1. No manual entering or adding of any values is necessary. There is less work and fewer errors.

  2. The layout is very flexible: months horizontal and categories vertical or vice versa, in two mouse clicks.

  3. Additional differentiating factors are immediately available.

  4. Many types of evaluation are possible; for example, number or average instead of sum, accumulated values, comparisons, and so on.

We will now demonstrate some of these advantages.

Starting with the result of Figure 6, use the mouse to drag the Date field under the Category field, as shown in Figure 7.


Now the summary is as shown in Figure 8.


To transpose the table completely, just drag the Category field above the area of the displayed values, to cell C3 (see Figure 9). The result of this action is shown in Figure 10.



In contrast to the beginners’ example in Figure 1, it is now very simple to view or add different aspects of the underlying data. For example, to see the values for different regions, do the following:

  1. Select the cell A3 (or any other single cell that is part of the DataPilot result).

  2. Select Data DataPilot Start to start the DataPilot again.

Drag the Region field into the Row Fields area. Depending on the order you choose for the row fields, the result is either regions with date subdivisions or vice versa.

  1. Click OK. The result is shown in Figure 11.

In another variation you may want to add the employees.

  1. Select the cell A3 (or any other single cell that is part of the DataPilot result).

  2. Select Data DataPilot Start, to start the DataPilot again.

  1. Click OK. The result is shown in Figure 12.

Fields that you use as page fields are placed in the result above the summary with the name Filter. You then have a drop-down list that you can use to show only the sums of a given employee.



Up to now we have not seen the most powerful features of the DataPilot. The following examples will show you more.

Example 2: Timekeeping

This example is often used by consultants and in several variations in user support. The task is to provide a means for one or more users to keep track of working hours.


In the real world timekeeping requires tracking working time on individual projects. Specialized database software is often used but for simple applications in a small company a Calc spreadsheet and the Data Pilot might be all that is needed to track work done.

A typical way of doing this is to create a spreadsheet per month and a sum sheet with all the results of one year. For each employee, there is one file (see Figures 13 and 14 for examples of two pages from the file for one employee).



Practical problems and questions


To use the DataPilot for this task, collect all the data into one single table. This can be done either manually or by importing a file from an (electronic) timekeeping machine.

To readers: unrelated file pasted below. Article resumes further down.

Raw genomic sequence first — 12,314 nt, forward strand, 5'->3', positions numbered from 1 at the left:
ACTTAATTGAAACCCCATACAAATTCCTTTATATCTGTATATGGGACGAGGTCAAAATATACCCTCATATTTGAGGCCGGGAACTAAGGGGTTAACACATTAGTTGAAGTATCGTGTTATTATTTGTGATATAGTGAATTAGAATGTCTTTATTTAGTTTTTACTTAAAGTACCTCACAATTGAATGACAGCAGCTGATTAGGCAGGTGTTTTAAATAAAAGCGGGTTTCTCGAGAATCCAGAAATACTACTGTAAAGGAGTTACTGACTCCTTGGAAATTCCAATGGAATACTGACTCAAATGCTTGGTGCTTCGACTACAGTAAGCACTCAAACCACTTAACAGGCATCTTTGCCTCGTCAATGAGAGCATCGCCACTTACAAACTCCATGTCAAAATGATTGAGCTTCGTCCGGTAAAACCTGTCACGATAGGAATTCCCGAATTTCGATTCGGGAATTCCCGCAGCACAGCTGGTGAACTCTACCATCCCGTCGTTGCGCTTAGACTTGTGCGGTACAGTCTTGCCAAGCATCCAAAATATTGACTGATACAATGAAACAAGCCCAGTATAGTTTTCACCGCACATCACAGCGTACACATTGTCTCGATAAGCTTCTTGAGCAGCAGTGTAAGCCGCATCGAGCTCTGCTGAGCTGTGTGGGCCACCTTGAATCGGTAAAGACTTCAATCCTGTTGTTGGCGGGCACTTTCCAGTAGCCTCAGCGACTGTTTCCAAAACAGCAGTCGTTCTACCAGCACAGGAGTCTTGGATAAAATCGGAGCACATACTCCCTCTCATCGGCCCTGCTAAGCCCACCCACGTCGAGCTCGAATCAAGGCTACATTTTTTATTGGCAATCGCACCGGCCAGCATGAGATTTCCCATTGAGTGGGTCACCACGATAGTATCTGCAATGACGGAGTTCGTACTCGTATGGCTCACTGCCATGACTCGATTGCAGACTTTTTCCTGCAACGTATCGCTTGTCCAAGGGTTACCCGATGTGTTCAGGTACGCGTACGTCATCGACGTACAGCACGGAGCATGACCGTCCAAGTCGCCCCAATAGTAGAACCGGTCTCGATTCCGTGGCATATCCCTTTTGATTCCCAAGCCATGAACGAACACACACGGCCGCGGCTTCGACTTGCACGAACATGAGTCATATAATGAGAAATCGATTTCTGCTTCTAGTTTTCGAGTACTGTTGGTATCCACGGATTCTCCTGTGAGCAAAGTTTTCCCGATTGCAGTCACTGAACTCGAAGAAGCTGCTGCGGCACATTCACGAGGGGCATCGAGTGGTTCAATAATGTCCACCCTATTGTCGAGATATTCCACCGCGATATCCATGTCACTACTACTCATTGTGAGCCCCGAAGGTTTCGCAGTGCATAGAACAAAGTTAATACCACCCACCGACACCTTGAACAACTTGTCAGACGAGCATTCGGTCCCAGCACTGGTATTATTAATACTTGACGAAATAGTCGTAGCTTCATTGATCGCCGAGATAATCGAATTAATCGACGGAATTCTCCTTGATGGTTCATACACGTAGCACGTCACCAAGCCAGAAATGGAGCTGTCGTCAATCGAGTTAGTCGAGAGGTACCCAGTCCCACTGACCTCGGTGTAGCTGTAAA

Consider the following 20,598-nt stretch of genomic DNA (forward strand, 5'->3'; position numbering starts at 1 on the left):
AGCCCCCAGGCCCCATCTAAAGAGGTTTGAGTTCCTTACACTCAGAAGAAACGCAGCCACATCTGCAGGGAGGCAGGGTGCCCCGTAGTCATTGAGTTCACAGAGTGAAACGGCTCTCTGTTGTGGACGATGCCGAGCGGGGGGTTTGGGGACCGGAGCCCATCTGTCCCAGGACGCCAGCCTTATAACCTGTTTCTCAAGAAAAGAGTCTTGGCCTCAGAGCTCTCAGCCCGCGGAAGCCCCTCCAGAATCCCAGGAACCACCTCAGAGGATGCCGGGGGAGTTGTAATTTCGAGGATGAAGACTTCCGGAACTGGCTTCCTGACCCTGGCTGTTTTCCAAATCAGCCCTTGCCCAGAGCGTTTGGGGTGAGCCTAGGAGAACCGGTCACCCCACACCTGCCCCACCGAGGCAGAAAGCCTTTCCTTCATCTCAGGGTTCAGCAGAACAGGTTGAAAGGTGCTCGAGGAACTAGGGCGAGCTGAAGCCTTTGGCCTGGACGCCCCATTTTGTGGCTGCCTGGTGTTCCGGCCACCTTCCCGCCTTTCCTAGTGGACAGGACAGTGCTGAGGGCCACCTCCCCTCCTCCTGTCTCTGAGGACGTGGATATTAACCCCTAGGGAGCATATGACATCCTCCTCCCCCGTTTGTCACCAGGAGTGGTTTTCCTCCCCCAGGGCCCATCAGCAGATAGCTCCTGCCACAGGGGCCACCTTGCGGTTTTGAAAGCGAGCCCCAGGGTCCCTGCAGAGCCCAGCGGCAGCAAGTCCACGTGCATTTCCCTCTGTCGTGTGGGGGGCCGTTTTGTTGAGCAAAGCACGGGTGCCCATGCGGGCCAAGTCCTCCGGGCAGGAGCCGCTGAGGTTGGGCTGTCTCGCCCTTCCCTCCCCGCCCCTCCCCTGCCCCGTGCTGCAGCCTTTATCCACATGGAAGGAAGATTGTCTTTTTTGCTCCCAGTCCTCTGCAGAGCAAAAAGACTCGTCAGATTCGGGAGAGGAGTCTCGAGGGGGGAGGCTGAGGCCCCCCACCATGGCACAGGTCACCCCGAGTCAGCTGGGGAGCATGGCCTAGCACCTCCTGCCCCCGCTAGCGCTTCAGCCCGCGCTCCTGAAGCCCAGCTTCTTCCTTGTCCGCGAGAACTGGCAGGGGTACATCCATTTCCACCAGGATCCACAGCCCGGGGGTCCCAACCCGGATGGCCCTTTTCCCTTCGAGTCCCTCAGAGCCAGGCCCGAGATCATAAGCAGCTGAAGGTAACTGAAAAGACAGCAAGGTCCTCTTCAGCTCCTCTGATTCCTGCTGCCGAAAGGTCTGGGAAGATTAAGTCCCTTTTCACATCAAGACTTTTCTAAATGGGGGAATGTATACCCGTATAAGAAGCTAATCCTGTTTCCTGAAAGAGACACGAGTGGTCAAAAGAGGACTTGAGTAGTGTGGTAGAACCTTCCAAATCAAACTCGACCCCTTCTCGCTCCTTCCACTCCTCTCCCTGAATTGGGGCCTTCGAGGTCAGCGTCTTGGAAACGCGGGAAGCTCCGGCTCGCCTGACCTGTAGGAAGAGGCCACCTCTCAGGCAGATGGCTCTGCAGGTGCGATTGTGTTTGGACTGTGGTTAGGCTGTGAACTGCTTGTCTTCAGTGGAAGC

In very simple cases, each employee takes care of their own working hours. If you need calculations that cover several employees, departments, or the whole company, just copy everything into one huge table (Figure 15).


Using the DataPilot requires only 12 mouse clicks and gives you a nice overview within seconds:

  1. Select the cell A1 (or any other single cell within the list).

  2. Choose Data DataPilot Start and click OK.

  3. On the DataPilot dialog (Figure 16):


  1. Click More to show more options in the lower part of the dialog.

  2. Choose – new sheet – for Results to.

  3. Click OK.

The result appears on a new sheet (Figure 17).


The result is much more powerful than is possible with the classic formula-based calculation. For example, you can summarize the daily results to a monthly result very easily:

  1. To group together the rows, select the cell A5 (or any other cell that contains a date).

  2. Choose Data Group and Outline Group . On the Grouping dialog, leave Start and End as Automatically; in the Group by section, choose Intervals and Months. Click OK. The result is now grouped into months.


If you need a result with a percentage, start the DataPilot from this page.

  1. Select the cell A3 (or any other single cell that contains a result of the DataPilot).

  2. Choose Data DataPilot Start.

  3. Double-click on Sum – hours to open the Data Field dialog (Figure 19).

  4. Click on More, to see more options.

  5. Switch Displayed value Type to % of column.

  6. Click OK to return to the DataPilot dialog, then click OK again.

The result shows percentages as a decimal number. If you prefer to have a percent format, select the cells and click on the % icon in the menu bar (Figure 20).



To get a comparison between employees, start the DataPilot again from the output sheet:

  1. Select the cell A3 (or any other cell that contains a result of the DataPilot).

  2. Choose Data DataPilot Start.

  3. Double-click on Sum – hours to open the Data Field dialog.

  4. Click More, to see more options.

  1. Click OK to return to the DataPilot dialog, then click OK again.


As a final example we switch to an accumulated view; that is, continuing sums of all values:

  1. Select the cell A3 (or any other cell that contains a result of the DataPilot).

  2. Choose Data DataPilot Start.

  3. Double-click on Sum – hours to open the Data Field dialog.

  4. Click More, to see more options.

  1. Click OK to return to the DataPilot dialog, then click OK again.


Differences and advantages

These examples show an important aspect of the DataPilot. Normally you have to collect your data according to the way you want the result to be represented. This means you have to use a specific structure and you are stuck with it.

The DataPilot works more like a real database. The source data are collected in a simple spreadsheet that contains all data. Only when you want to look at it do you select which part of the data you want to use.